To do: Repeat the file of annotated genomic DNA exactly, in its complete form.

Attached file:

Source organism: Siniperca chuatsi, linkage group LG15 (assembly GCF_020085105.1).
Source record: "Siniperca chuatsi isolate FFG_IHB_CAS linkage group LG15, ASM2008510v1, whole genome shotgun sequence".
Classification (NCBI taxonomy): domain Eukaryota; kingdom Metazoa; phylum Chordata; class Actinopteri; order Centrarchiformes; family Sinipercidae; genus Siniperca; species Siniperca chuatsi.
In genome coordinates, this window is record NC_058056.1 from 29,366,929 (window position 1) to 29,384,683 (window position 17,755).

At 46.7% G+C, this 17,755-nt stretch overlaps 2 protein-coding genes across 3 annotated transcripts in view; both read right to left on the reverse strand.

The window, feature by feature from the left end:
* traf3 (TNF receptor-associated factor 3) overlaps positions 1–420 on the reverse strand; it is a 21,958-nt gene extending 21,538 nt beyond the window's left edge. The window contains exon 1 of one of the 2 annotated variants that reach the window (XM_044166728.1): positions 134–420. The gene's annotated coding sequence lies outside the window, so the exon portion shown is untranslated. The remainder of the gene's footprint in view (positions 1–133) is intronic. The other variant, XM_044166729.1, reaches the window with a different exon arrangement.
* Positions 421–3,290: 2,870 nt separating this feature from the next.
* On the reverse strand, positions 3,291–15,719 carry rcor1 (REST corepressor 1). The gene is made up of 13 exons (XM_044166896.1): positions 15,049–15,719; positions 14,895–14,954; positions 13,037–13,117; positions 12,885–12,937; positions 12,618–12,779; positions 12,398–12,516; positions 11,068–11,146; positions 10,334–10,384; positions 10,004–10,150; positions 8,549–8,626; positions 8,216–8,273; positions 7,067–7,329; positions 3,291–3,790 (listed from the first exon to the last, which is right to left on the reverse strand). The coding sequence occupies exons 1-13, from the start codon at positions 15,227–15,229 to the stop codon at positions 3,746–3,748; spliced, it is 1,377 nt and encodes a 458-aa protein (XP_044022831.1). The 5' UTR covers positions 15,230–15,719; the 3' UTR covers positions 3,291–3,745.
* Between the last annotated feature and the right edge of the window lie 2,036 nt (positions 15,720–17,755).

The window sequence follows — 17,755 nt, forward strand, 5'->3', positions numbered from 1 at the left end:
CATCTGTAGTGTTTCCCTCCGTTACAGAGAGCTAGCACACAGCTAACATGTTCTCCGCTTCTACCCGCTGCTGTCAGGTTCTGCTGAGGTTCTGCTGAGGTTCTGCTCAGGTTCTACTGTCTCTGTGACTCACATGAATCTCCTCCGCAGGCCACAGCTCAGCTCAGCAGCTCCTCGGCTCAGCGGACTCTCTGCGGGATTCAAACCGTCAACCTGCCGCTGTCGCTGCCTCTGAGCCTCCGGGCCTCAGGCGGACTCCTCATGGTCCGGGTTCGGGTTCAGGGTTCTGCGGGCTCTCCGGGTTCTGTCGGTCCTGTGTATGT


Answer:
Source organism: Siniperca chuatsi, linkage group LG15 (assembly GCF_020085105.1).
Source record: "Siniperca chuatsi isolate FFG_IHB_CAS linkage group LG15, ASM2008510v1, whole genome shotgun sequence".
Classification (NCBI taxonomy): domain Eukaryota; kingdom Metazoa; phylum Chordata; class Actinopteri; order Centrarchiformes; family Sinipercidae; genus Siniperca; species Siniperca chuatsi.
In genome coordinates, this window is record NC_058056.1 from 29,366,929 (window position 1) to 29,384,683 (window position 17,755).

At 46.7% G+C, this 17,755-nt stretch overlaps 2 protein-coding genes across 3 annotated transcripts in view; both read right to left on the reverse strand.

The window, feature by feature from the left end:
* traf3 (TNF receptor-associated factor 3) overlaps positions 1–420 on the reverse strand; it is a 21,958-nt gene extending 21,538 nt beyond the window's left edge. The window contains exon 1 of one of the 2 annotated variants that reach the window (XM_044166728.1): positions 134–420. The gene's annotated coding sequence lies outside the window, so the exon portion shown is untranslated. The remainder of the gene's footprint in view (positions 1–133) is intronic. The other variant, XM_044166729.1, reaches the window with a different exon arrangement.
* Positions 421–3,290: 2,870 nt separating this feature from the next.
* On the reverse strand, positions 3,291–15,719 carry rcor1 (REST corepressor 1). The gene is made up of 13 exons (XM_044166896.1): positions 15,049–15,719; positions 14,895–14,954; positions 13,037–13,117; positions 12,885–12,937; positions 12,618–12,779; positions 12,398–12,516; positions 11,068–11,146; positions 10,334–10,384; positions 10,004–10,150; positions 8,549–8,626; positions 8,216–8,273; positions 7,067–7,329; positions 3,291–3,790 (listed from the first exon to the last, which is right to left on the reverse strand). The coding sequence occupies exons 1-13, from the start codon at positions 15,227–15,229 to the stop codon at positions 3,746–3,748; spliced, it is 1,377 nt and encodes a 458-aa protein (XP_044022831.1). The 5' UTR covers positions 15,230–15,719; the 3' UTR covers positions 3,291–3,745.
* Between the last annotated feature and the right edge of the window lie 2,036 nt (positions 15,720–17,755).

The window sequence follows — 17,755 nt, forward strand, 5'->3', positions numbered from 1 at the left end:
CATCTGTAGTGTTTCCCTCCGTTACAGAGAGCTAGCACACAGCTAACATGTTCTCCGCTTCTACCCGCTGCTGTCAGGTTCTGCTGAGGTTCTGCTGAGGTTCTGCTCAGGTTCTACTGTCTCTGTGACTCACATGAATCTCCTCCGCAGGCCACAGCTCAGCTCAGCAGCTCCTCGGCTCAGCGGACTCTCTGCGGGATTCAAACCGTCAACCTGCCGCTGTCGCTGCCTCTGAGCCTCCGGGCCTCAGGCGGACTCCTCATGGTCCGGGTTCGGGTTCAGGGTTCTGCGGGCTCTCCGGGTTCTGTCGGTCCTGTGTATGT